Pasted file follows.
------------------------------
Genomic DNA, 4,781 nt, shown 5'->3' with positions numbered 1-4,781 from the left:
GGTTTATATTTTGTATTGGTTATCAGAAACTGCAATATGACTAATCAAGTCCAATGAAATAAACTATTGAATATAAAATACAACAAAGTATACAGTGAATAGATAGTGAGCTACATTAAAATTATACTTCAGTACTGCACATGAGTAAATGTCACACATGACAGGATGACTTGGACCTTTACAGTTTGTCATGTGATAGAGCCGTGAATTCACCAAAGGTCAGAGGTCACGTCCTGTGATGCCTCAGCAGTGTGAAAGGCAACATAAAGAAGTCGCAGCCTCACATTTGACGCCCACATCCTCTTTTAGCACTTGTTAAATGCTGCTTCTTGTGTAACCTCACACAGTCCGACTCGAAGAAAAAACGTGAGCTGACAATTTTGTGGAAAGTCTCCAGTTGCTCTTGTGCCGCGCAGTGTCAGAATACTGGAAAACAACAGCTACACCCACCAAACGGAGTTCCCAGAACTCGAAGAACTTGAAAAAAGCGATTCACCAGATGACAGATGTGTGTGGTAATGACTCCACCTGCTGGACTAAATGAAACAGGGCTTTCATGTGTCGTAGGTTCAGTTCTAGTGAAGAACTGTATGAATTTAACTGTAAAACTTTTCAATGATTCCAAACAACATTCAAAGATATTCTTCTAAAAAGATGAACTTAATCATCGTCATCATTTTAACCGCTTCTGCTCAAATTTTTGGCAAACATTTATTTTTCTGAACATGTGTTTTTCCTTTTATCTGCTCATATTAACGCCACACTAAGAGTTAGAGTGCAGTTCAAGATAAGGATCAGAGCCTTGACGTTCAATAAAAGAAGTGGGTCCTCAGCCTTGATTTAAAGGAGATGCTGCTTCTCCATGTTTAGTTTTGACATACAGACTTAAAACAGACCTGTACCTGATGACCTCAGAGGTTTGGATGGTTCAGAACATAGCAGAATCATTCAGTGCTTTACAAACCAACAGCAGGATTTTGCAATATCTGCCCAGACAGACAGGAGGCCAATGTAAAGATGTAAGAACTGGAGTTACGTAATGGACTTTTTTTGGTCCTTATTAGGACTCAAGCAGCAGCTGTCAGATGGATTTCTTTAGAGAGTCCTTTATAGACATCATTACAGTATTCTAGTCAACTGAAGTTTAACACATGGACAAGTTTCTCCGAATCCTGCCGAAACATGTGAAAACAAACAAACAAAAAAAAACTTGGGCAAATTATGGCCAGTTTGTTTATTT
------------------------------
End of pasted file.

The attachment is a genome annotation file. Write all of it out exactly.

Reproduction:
Genomic DNA, 4,781 nt, shown 5'->3' with positions numbered 1-4,781 from the left:
GGTTTATATTTTGTATTGGTTATCAGAAACTGCAATATGACTAATCAAGTCCAATGAAATAAACTATTGAATATAAAATACAACAAAGTATACAGTGAATAGATAGTGAGCTACATTAAAATTATACTTCAGTACTGCACATGAGTAAATGTCACACATGACAGGATGACTTGGACCTTTACAGTTTGTCATGTGATAGAGCCGTGAATTCACCAAAGGTCAGAGGTCACGTCCTGTGATGCCTCAGCAGTGTGAAAGGCAACATAAAGAAGTCGCAGCCTCACATTTGACGCCCACATCCTCTTTTAGCACTTGTTAAATGCTGCTTCTTGTGTAACCTCACACAGTCCGACTCGAAGAAAAAACGTGAGCTGACAATTTTGTGGAAAGTCTCCAGTTGCTCTTGTGCCGCGCAGTGTCAGAATACTGGAAAACAACAGCTACACCCACCAAACGGAGTTCCCAGAACTCGAAGAACTTGAAAAAAGCGATTCACCAGATGACAGATGTGTGTGGTAATGACTCCACCTGCTGGACTAAATGAAACAGGGCTTTCATGTGTCGTAGGTTCAGTTCTAGTGAAGAACTGTATGAATTTAACTGTAAAACTTTTCAATGATTCCAAACAACATTCAAAGATATTCTTCTAAAAAGATGAACTTAATCATCGTCATCATTTTAACCGCTTCTGCTCAAATTTTTGGCAAACATTTATTTTTCTGAACATGTGTTTTTCCTTTTATCTGCTCATATTAACGCCACACTAAGAGTTAGAGTGCAGTTCAAGATAAGGATCAGAGCCTTGACGTTCAATAAAAGAAGTGGGTCCTCAGCCTTGATTTAAAGGAGATGCTGCTTCTCCATGTTTAGTTTTGACATACAGACTTAAAACAGACCTGTACCTGATGACCTCAGAGGTTTGGATGGTTCAGAACATAGCAGAATCATTCAGTGCTTTACAAACCAACAGCAGGATTTTGCAATATCTGCCCAGACAGACAGGAGGCCAATGTAAAGATGTAAGAACTGGAGTTACGTAATGGACTTTTTTTGGTCCTTATTAGGACTCAAGCAGCAGCTGTCAGATGGATTTCTTTAGAGAGTCCTTTATAGACATCATTACAGTATTCTAGTCAACTGAAGTTTAACACATGGACAAGTTTCTCCGAATCCTGCCGAAACATGTGAAAACAAACAAACAAAAAAAAACTTGGGCAAATTATGGCCAGTTTGTTTATTT